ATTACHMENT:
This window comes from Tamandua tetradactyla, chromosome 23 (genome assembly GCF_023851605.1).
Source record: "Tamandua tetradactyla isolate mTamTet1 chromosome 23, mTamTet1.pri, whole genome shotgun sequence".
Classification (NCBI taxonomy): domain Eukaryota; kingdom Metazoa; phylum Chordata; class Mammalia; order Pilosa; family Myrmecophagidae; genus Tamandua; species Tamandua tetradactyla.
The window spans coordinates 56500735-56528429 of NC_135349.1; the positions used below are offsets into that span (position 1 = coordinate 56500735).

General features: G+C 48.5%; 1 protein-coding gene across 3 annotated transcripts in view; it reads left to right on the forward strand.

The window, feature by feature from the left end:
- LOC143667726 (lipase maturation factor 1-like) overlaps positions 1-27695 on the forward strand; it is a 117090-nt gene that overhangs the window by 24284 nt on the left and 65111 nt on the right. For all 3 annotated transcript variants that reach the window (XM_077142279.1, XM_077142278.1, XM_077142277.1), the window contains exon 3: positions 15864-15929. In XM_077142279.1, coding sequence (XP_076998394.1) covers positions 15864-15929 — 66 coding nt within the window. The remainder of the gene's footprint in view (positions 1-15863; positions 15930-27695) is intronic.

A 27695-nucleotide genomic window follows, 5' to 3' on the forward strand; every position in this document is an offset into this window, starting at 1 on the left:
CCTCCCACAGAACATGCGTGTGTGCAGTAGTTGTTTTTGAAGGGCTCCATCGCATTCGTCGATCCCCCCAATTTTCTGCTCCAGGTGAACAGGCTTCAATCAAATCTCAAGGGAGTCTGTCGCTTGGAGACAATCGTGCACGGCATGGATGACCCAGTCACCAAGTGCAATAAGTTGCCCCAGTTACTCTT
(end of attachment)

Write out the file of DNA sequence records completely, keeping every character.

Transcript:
This window comes from Tamandua tetradactyla, chromosome 23 (genome assembly GCF_023851605.1).
Source record: "Tamandua tetradactyla isolate mTamTet1 chromosome 23, mTamTet1.pri, whole genome shotgun sequence".
Classification (NCBI taxonomy): domain Eukaryota; kingdom Metazoa; phylum Chordata; class Mammalia; order Pilosa; family Myrmecophagidae; genus Tamandua; species Tamandua tetradactyla.
The window spans coordinates 56500735-56528429 of NC_135349.1; the positions used below are offsets into that span (position 1 = coordinate 56500735).

General features: G+C 48.5%; 1 protein-coding gene across 3 annotated transcripts in view; it reads left to right on the forward strand.

The window, feature by feature from the left end:
- LOC143667726 (lipase maturation factor 1-like) overlaps positions 1-27695 on the forward strand; it is a 117090-nt gene that overhangs the window by 24284 nt on the left and 65111 nt on the right. For all 3 annotated transcript variants that reach the window (XM_077142279.1, XM_077142278.1, XM_077142277.1), the window contains exon 3: positions 15864-15929. In XM_077142279.1, coding sequence (XP_076998394.1) covers positions 15864-15929 — 66 coding nt within the window. The remainder of the gene's footprint in view (positions 1-15863; positions 15930-27695) is intronic.

A 27695-nucleotide genomic window follows, 5' to 3' on the forward strand; every position in this document is an offset into this window, starting at 1 on the left:
CCTCCCACAGAACATGCGTGTGTGCAGTAGTTGTTTTTGAAGGGCTCCATCGCATTCGTCGATCCCCCCAATTTTCTGCTCCAGGTGAACAGGCTTCAATCAAATCTCAAGGGAGTCTGTCGCTTGGAGACAATCGTGCACGGCATGGATGACCCAGTCACCAAGTGCAATAAGTTGCCCCAGTTACTCTT